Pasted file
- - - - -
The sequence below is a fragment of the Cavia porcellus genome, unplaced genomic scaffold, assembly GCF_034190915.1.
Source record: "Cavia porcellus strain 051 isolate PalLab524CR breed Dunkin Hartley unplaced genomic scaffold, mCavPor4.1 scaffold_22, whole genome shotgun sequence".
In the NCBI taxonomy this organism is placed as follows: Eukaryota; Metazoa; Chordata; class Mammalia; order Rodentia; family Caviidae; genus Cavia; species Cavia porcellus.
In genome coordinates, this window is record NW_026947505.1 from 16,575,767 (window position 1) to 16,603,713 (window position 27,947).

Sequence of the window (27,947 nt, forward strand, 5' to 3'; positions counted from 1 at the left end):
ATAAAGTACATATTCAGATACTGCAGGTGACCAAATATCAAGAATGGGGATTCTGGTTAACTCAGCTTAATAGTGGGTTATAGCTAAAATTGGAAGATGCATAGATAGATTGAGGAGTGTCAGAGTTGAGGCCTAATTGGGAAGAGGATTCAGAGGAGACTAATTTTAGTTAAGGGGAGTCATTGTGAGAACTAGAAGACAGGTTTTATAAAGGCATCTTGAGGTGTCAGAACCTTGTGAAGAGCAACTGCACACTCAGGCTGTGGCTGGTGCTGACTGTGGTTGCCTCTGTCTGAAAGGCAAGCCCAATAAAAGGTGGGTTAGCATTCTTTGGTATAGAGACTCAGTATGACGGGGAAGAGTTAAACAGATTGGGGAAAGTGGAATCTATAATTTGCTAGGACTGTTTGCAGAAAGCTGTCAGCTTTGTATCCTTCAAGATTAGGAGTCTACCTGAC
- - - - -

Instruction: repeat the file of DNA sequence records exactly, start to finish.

The sequence below is a fragment of the Cavia porcellus genome, unplaced genomic scaffold, assembly GCF_034190915.1.
Source record: "Cavia porcellus strain 051 isolate PalLab524CR breed Dunkin Hartley unplaced genomic scaffold, mCavPor4.1 scaffold_22, whole genome shotgun sequence".
In the NCBI taxonomy this organism is placed as follows: Eukaryota; Metazoa; Chordata; class Mammalia; order Rodentia; family Caviidae; genus Cavia; species Cavia porcellus.
In genome coordinates, this window is record NW_026947505.1 from 16,575,767 (window position 1) to 16,603,713 (window position 27,947).

Sequence of the window (27,947 nt, forward strand, 5' to 3'; positions counted from 1 at the left end):
ATAAAGTACATATTCAGATACTGCAGGTGACCAAATATCAAGAATGGGGATTCTGGTTAACTCAGCTTAATAGTGGGTTATAGCTAAAATTGGAAGATGCATAGATAGATTGAGGAGTGTCAGAGTTGAGGCCTAATTGGGAAGAGGATTCAGAGGAGACTAATTTTAGTTAAGGGGAGTCATTGTGAGAACTAGAAGACAGGTTTTATAAAGGCATCTTGAGGTGTCAGAACCTTGTGAAGAGCAACTGCACACTCAGGCTGTGGCTGGTGCTGACTGTGGTTGCCTCTGTCTGAAAGGCAAGCCCAATAAAAGGTGGGTTAGCATTCTTTGGTATAGAGACTCAGTATGACGGGGAAGAGTTAAACAGATTGGGGAAAGTGGAATCTATAATTTGCTAGGACTGTTTGCAGAAAGCTGTCAGCTTTGTATCCTTCAAGATTAGGAGTCTACCTGAC